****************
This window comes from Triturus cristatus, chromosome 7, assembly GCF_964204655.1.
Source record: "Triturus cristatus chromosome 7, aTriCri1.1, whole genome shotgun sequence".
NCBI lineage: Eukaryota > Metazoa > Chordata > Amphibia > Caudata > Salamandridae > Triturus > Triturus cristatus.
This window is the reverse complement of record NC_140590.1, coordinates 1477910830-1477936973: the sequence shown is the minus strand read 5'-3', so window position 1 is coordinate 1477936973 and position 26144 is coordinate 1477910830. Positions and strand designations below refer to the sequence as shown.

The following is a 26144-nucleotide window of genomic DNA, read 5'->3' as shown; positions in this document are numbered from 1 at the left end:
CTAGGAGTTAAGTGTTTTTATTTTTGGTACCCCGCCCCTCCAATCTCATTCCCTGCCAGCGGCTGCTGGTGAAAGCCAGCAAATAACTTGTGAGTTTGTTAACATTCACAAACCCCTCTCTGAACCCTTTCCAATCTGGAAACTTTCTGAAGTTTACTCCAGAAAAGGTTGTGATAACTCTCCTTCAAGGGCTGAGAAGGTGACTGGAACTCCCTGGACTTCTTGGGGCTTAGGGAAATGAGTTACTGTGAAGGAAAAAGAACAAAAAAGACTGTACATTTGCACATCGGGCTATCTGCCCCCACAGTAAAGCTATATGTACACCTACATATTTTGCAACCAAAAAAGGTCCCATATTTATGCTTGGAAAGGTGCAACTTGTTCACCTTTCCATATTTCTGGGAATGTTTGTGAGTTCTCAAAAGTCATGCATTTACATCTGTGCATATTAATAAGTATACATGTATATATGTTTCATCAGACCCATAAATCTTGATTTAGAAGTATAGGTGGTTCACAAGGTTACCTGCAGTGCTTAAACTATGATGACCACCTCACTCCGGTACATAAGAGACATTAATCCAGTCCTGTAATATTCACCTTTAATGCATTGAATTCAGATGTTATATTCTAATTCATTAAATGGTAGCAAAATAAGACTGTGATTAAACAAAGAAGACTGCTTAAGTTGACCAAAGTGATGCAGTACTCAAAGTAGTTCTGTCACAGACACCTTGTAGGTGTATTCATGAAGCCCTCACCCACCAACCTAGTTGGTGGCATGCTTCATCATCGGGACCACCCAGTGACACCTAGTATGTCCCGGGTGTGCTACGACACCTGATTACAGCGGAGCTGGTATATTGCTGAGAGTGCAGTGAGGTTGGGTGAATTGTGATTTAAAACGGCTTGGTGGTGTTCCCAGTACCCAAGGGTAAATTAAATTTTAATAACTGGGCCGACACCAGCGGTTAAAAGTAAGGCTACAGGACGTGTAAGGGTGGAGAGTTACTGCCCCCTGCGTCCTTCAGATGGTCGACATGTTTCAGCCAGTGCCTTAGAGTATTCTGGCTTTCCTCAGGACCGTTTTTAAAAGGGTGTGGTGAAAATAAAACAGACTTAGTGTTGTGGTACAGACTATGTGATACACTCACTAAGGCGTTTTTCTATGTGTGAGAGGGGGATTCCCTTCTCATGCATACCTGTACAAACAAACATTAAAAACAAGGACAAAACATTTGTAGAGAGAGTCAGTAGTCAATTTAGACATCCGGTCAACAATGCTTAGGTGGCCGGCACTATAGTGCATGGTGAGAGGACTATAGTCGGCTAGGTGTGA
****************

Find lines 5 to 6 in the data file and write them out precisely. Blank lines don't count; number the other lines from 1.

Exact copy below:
The following is a 26144-nucleotide window of genomic DNA, read 5'->3' as shown; positions in this document are numbered from 1 at the left end:
CTAGGAGTTAAGTGTTTTTATTTTTGGTACCCCGCCCCTCCAATCTCATTCCCTGCCAGCGGCTGCTGGTGAAAGCCAGCAAATAACTTGTGAGTTTGTTAACATTCACAAACCCCTCTCTGAACCCTTTCCAATCTGGAAACTTTCTGAAGTTTACTCCAGAAAAGGTTGTGATAACTCTCCTTCAAGGGCTGAGAAGGTGACTGGAACTCCCTGGACTTCTTGGGGCTTAGGGAAATGAGTTACTGTGAAGGAAAAAGAACAAAAAAGACTGTACATTTGCACATCGGGCTATCTGCCCCCACAGTAAAGCTATATGTACACCTACATATTTTGCAACCAAAAAAGGTCCCATATTTATGCTTGGAAAGGTGCAACTTGTTCACCTTTCCATATTTCTGGGAATGTTTGTGAGTTCTCAAAAGTCATGCATTTACATCTGTGCATATTAATAAGTATACATGTATATATGTTTCATCAGACCCATAAATCTTGATTTAGAAGTATAGGTGGTTCACAAGGTTACCTGCAGTGCTTAAACTATGATGACCACCTCACTCCGGTACATAAGAGACATTAATCCAGTCCTGTAATATTCACCTTTAATGCATTGAATTCAGATGTTATATTCTAATTCATTAAATGGTAGCAAAATAAGACTGTGATTAAACAAAGAAGACTGCTTAAGTTGACCAAAGTGATGCAGTACTCAAAGTAGTTCTGTCACAGACACCTTGTAGGTGTATTCATGAAGCCCTCACCCACCAACCTAGTTGGTGGCATGCTTCATCATCGGGACCACCCAGTGACACCTAGTATGTCCCGGGTGTGCTACGACACCTGATTACAGCGGAGCTGGTATATTGCTGAGAGTGCAGTGAGGTTGGGTGAATTGTGATTTAAAACGGCTTGGTGGTGTTCCCAGTACCCAAGGGTAAATTAAATTTTAATAACTGGGCCGACACCAGCGGTTAAAAGTAAGGCTACAGGACGTGTAAGGGTGGAGAGTTACTGCCCCCTGCGTCCTTCAGATGGTCGACATGTTTCAGCCAGTGCCTTAGAGTATTCTGGCTTTCCTCAGGACCGTTTTTAAAAGGGTGTGGTGAAAATAAAACAGACTTAGTGTTGTGGTACAGACTATGTGATACACTCACTAAGGCGTTTTTCTATGTGTGAGAGGGGGATTCCCTTCTCATGCATACCTGTACAAACAAACATTAAAAACAAGGACAAAACATTTGTAGAGAGAGTCAGTAGTCAATTTAGACATCCGGTCAACAATGCTTAGGTGGCCGGCACTATAGTGCATGGTGAGAGGACTATAGTCGGCTAGGTGTGA